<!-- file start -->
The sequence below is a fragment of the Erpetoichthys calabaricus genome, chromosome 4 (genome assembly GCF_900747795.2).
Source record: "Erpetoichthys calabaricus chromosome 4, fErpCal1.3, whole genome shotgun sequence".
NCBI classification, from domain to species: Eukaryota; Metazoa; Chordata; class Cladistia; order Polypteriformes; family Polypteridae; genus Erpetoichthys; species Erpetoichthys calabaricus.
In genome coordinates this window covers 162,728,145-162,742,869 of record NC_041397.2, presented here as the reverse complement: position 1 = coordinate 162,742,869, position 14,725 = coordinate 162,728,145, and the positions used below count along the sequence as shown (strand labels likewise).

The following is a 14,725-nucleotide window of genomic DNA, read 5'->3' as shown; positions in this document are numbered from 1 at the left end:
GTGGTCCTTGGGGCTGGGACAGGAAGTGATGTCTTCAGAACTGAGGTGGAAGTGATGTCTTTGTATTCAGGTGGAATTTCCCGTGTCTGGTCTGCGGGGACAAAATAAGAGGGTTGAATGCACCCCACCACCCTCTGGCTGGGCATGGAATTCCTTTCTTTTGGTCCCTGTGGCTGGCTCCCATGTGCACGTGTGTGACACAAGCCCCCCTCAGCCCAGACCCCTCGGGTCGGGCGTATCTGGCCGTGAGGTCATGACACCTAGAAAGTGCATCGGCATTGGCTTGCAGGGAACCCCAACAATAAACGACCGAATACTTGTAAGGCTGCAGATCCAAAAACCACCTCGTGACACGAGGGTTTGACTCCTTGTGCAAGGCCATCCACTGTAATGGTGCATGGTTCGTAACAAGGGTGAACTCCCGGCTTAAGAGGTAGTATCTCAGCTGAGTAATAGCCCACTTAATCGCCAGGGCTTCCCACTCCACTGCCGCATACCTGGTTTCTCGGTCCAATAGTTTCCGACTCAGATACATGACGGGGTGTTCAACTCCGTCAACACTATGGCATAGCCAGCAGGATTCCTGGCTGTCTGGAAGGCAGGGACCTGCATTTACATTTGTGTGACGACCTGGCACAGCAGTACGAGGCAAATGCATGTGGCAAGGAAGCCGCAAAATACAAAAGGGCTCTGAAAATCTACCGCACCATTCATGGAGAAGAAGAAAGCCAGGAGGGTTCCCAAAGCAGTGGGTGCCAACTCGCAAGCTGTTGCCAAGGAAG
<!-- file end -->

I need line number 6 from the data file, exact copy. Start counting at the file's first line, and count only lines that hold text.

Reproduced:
GTGGTCCTTGGGGCTGGGACAGGAAGTGATGTCTTCAGAACTGAGGTGGAAGTGATGTCTTTGTATTCAGGTGGAATTTCCCGTGTCTGGTCTGCGGGGACAAAATAAGAGGGTTGAATGCACCCCACCACCCTCTGGCTGGGCATGGAATTCCTTTCTTTTGGTCCCTGTGGCTGGCTCCCATGTGCACGTGTGTGACACAAGCCCCCCTCAGCCCAGACCCCTCGGGTCGGGCGTATCTGGCCGTGAGGTCATGACACCTAGAAAGTGCATCGGCATTGGCTTGCAGGGAACCCCAACAATAAACGACCGAATACTTGTAAGGCTGCAGATCCAAAAACCACCTCGTGACACGAGGGTTTGACTCCTTGTGCAAGGCCATCCACTGTAATGGTGCATGGTTCGTAACAAGGGTGAACTCCCGGCTTAAGAGGTAGTATCTCAGCTGAGTAATAGCCCACTTAATCGCCAGGGCTTCCCACTCCACTGCCGCATACCTGGTTTCTCGGTCCAATAGTTTCCGACTCAGATACATGACGGGGTGTTCAACTCCGTCAACACTATGGCATAGCCAGCAGGATTCCTGGCTGTCTGGAAGGCAGGGACCTGCATTTACATTTGTGTGACGACCTGGCACAGCAGTACGAGGCAAATGCATGTGGCAAGGAAGCCGCAAAATACAAAAGGGCTCTGAAAATCTACCGCACCATTCATGGAGAAGAAGAAAGCCAGGAGGGTTCCCAAAGCAGTGGGTGCCAACTCGCAAGCTGTTGCCAAGGAAG